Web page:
As the powerful nations retreated from multilateralism by effectively killing the World Trade Organisation’s Doha Development Round and resorted to various bi-lateral or plurilateral free trade agreements, poorer countries, like Bangladesh come under increasing pressure to surrender even their political sovereignty. For example, the Trans-Pacific Partnership Agreement and its resurrected so-called progressive version give the MNCs the right to sue a sovereign state in an arbitration court of their choice when they believe a change in national laws are affecting their profits, even if they enhance or protect national interest.

Regional economic unions, FTAs and common currency are promoted arguing that they enhance economic growth and progress. But ironically, they weaken economic security and constrain political sovereignty. They even undermine democracy as national interests are sub-ordinated to the interests of the powerful countries and their influential corporations.

 

Impossible trinity or trilemma

RENOWNED economist Dani Rodrik has described the contradictions among globalisation, democracy and economic independence as an impossible trinity or trilemma. That is, a country cannot achieve deep economic integration with the global or regional economy, have an accountable participatory democracy and independent economic policies at the same time. It has to give up at least one.

For example, if a country chooses vibrant democracy and economic independence, it has to forego deep global and regional integration. On the other hand, if a country chooses deep economic integration, it has to give up either democracy or economic sovereignty. That is, deep regional and global economic integration can happen only at the cost of compromised political and economic independence. Such a compromise may result in higher GDP, but not shared prosperity for all. It brings affluence only to a few — the comprador bourgeoisie class, and heightens economic insecurity.

A divided and fractured society characterised by high inequality and a lack of democratic accountability cannot be economically resilient as was seen during the Asian and global financial crises. For example, Indonesia’s economic and political structure collapsed suddenly even when it was growing at over 7 per cent a year. Malaysia managed to survive only because Mahathir was bold enough to stand up to the IMF and asserted its economic independence by introducing measures to control cross-border capital movements; but is still wobbling as its democracy remains questionable and it continues to surrender its economic and political sovereignty to the interest of foreign capital.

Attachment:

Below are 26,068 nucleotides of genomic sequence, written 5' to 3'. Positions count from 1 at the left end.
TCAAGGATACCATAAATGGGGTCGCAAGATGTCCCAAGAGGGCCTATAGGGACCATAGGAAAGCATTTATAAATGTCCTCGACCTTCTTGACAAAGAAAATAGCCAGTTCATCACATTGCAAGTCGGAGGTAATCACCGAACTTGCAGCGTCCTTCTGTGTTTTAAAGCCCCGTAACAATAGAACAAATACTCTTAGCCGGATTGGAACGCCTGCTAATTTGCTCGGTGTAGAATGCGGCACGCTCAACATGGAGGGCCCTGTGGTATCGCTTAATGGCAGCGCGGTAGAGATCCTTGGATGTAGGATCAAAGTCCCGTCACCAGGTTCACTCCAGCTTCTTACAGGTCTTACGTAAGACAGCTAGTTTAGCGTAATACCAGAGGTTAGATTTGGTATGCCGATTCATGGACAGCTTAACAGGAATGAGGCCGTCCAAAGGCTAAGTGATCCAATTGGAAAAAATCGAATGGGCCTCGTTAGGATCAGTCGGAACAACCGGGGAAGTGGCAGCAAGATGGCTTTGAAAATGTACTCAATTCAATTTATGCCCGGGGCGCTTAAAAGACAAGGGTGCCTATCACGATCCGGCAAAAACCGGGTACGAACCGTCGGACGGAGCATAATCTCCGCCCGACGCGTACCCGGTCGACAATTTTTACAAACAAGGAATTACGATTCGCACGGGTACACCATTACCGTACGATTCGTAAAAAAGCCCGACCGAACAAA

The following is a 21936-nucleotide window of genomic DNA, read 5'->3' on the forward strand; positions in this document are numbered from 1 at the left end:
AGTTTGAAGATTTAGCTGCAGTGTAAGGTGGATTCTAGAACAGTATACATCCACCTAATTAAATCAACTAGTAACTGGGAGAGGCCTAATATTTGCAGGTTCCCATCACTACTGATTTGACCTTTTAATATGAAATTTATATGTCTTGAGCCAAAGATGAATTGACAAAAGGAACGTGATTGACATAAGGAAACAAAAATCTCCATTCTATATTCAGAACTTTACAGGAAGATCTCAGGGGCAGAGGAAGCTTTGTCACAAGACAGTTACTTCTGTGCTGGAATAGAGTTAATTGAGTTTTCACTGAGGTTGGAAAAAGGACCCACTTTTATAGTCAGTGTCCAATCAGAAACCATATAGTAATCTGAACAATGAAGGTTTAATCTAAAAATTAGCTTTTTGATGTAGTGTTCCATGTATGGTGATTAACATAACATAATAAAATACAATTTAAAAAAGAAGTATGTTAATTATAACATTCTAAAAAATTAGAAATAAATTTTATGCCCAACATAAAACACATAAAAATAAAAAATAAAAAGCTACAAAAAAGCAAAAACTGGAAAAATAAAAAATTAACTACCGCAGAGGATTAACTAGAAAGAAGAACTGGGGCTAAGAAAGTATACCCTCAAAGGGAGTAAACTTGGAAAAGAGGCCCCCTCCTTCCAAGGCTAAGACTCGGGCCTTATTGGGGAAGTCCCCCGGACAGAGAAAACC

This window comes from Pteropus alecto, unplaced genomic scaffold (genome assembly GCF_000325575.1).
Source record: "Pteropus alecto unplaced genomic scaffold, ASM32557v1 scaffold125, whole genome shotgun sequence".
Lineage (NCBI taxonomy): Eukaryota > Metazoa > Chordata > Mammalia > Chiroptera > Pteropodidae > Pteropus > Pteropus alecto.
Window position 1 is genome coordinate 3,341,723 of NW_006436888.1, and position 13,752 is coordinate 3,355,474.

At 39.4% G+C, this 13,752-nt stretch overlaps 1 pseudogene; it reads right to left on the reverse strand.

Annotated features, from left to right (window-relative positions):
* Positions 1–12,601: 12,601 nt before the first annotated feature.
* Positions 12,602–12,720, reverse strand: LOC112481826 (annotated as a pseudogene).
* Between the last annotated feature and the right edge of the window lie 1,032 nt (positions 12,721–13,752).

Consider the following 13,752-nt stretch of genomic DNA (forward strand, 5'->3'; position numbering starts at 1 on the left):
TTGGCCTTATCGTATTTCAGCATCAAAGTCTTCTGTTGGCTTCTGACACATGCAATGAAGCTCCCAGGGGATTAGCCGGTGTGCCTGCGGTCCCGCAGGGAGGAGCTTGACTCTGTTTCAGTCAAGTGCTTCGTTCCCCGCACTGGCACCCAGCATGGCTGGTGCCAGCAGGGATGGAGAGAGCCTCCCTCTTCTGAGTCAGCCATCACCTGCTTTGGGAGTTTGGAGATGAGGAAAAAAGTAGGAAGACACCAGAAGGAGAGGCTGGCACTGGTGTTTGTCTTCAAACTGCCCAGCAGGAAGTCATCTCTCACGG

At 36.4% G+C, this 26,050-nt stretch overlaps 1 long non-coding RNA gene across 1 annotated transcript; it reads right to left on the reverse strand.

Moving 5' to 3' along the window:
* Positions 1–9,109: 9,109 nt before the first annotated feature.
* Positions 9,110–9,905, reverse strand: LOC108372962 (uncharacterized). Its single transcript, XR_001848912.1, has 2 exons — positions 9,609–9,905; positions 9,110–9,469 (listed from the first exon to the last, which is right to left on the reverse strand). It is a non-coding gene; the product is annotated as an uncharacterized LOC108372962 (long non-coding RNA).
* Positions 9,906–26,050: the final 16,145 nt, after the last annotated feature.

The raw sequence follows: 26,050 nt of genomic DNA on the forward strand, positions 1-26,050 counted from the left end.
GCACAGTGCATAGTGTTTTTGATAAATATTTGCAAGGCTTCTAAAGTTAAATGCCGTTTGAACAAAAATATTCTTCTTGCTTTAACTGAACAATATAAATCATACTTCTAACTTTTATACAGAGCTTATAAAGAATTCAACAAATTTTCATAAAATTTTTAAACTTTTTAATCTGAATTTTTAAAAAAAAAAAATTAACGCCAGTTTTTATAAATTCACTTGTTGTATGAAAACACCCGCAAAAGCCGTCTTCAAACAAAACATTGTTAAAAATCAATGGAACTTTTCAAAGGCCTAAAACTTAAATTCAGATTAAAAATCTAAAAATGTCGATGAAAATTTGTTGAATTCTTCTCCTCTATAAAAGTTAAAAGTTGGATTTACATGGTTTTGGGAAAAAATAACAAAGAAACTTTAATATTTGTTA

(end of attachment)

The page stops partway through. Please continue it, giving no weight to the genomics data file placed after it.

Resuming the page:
The choice for Bangladesh

As Bangladesh celebrates its 47th Independence Day, it has to strengthen both economic and political sovereignty. This can only be done by strengthening its democratic governance; by empowering its citizens and safeguarding their participation to ensure transparency and accountability. Empowering citizens and expanding their capabilities would require freeing people from poverty, and deprivations; guaranteeing equal welfare services and the rule of law; and preventing concentration of wealth. At the end of the day, true sovereignty belongs to people. Only they can protect political and economic sovereignty.

Let me conclude by quoting Che’s warning, ‘...Countries that achieve … political independence, but because they do not secure their economic independence, little by little the former gets weaker and finally disappears.’

Let us hope, that will not be the case for Bangladesh.

 

Anis Chowdhury, adjunct professor, Western Sydney University and University of New South Wales (Australia); held senior UN positions in New York and Bangkok during 2008-2016.